Commentary: Forgiving Student Loans Fails Econ 101

by Daniel J. Smith


If Joe Biden sticks to his campaign promises, student loan forgiveness will be part of his plan as president to combat our shutdown in economic activity. Forgiving student loans would be ill-advised during normal times. It is downright irresponsible pandering during our current situation. 

Forgiving student loans fails the basic test of elementary economics. It would primarily benefit the wealthy and be ineffective at stimulating the economy. 

This isn’t just the musings of a pro-capitalism zealot (guilty as charged, I happen to be in favor of the human well-being, life expectancy, and life satisfaction that come with economic freedom, especially for minorities and the poor). There is a wide consensus on this issue among experts. Let’s break it down into simple terms for politicians seeking a crash course in macroeconomics.

Only a third of Americans hold a college degree. And they tend to be the wealthiest Americans. Once they graduate with their degrees they can expect to earn $1 million more than Americans with just a high school diploma over the course of their careers. Furthermore, it is well-established that the wealthiest college graduates hold the vast majority of student loans. A full 56 percent of student loan debt is held by Americans with graduate degrees. Furthermore, twenty percent of student loan debt is held by those with doctorate or professional degrees, who enjoy median earnings of $106,000. Thus, student loan forgiveness is what economists call a “regressive” policy – it disproportionately benefits the wealthy. It is also unfair to those who exhibited the financial discipline to pay back the loans they agreed to.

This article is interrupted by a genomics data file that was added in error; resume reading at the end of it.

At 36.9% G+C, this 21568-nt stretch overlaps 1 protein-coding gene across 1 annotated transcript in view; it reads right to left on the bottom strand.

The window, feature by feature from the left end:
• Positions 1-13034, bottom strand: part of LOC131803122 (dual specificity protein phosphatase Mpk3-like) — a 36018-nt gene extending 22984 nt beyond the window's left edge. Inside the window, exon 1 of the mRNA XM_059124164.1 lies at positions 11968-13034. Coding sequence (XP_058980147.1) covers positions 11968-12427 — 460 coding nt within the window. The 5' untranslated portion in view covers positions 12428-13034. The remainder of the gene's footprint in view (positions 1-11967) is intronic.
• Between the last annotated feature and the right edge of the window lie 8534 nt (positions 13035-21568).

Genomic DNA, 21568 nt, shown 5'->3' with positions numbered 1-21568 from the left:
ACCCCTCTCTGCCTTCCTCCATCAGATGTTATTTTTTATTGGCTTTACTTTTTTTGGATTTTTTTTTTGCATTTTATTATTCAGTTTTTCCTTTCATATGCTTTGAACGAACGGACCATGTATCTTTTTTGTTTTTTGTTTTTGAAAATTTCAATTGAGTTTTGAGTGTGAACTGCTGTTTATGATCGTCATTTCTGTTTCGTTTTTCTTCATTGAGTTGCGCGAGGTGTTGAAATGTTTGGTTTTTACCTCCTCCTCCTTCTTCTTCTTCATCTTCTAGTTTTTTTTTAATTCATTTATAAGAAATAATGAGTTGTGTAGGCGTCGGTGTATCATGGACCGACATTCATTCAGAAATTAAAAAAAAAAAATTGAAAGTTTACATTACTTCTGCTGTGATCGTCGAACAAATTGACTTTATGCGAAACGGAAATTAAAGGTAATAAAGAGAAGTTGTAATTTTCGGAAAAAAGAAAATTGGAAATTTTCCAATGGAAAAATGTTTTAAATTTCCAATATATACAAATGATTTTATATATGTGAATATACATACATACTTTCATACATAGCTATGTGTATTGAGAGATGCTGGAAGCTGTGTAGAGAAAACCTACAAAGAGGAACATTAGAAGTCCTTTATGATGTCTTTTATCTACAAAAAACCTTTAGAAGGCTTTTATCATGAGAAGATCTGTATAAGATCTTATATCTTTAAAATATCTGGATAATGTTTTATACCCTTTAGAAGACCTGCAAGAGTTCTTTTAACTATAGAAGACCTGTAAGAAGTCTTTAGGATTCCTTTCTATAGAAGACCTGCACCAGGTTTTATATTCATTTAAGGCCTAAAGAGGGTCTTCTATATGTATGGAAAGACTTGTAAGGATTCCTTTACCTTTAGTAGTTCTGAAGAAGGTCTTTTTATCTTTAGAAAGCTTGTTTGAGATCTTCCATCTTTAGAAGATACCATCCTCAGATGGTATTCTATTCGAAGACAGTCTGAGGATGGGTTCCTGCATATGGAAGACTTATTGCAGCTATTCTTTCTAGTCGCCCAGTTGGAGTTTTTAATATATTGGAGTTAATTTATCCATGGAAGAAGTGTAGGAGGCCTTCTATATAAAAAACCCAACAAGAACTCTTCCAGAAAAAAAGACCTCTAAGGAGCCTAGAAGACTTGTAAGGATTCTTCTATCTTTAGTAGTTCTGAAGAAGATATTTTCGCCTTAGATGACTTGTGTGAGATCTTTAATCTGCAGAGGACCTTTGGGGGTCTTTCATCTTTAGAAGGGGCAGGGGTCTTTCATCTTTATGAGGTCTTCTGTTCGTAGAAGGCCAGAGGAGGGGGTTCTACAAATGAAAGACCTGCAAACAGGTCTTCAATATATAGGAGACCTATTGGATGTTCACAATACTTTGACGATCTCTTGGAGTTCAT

Certainly, there are students with unmarketable degrees out there struggling to make student loan payments. This is not the right policy to address that problem. Universities can, and should, do a better job of advising students about career prospects and actively shutter programs where graduates fail to obtain gainful employment. If we bail out these students, however, we will only encourage more poor decision-making in degree selection as students come to expect these bailouts every time there is a downturn. 

When it comes to the argument that student loan forgiveness would stimulate the economy, one has to keep in mind that the economic justification for a stimulus is that it will spark spending. To assess the COVID downturn in econ-speak, there was a fall in aggregate supply caused by shutdowns. Lost income due to layoffs, firings, and general uncertainty spilled over into a fall in aggregate demand. The thing is, most well-to-do college graduates were able to retain their jobs by working from home. They also were more likely to have the savings and access to credit to weather the downturn without a fall in living standards. That is why paying off their student loans would be a very ineffective and expensive way to attempt to boost aggregate demand.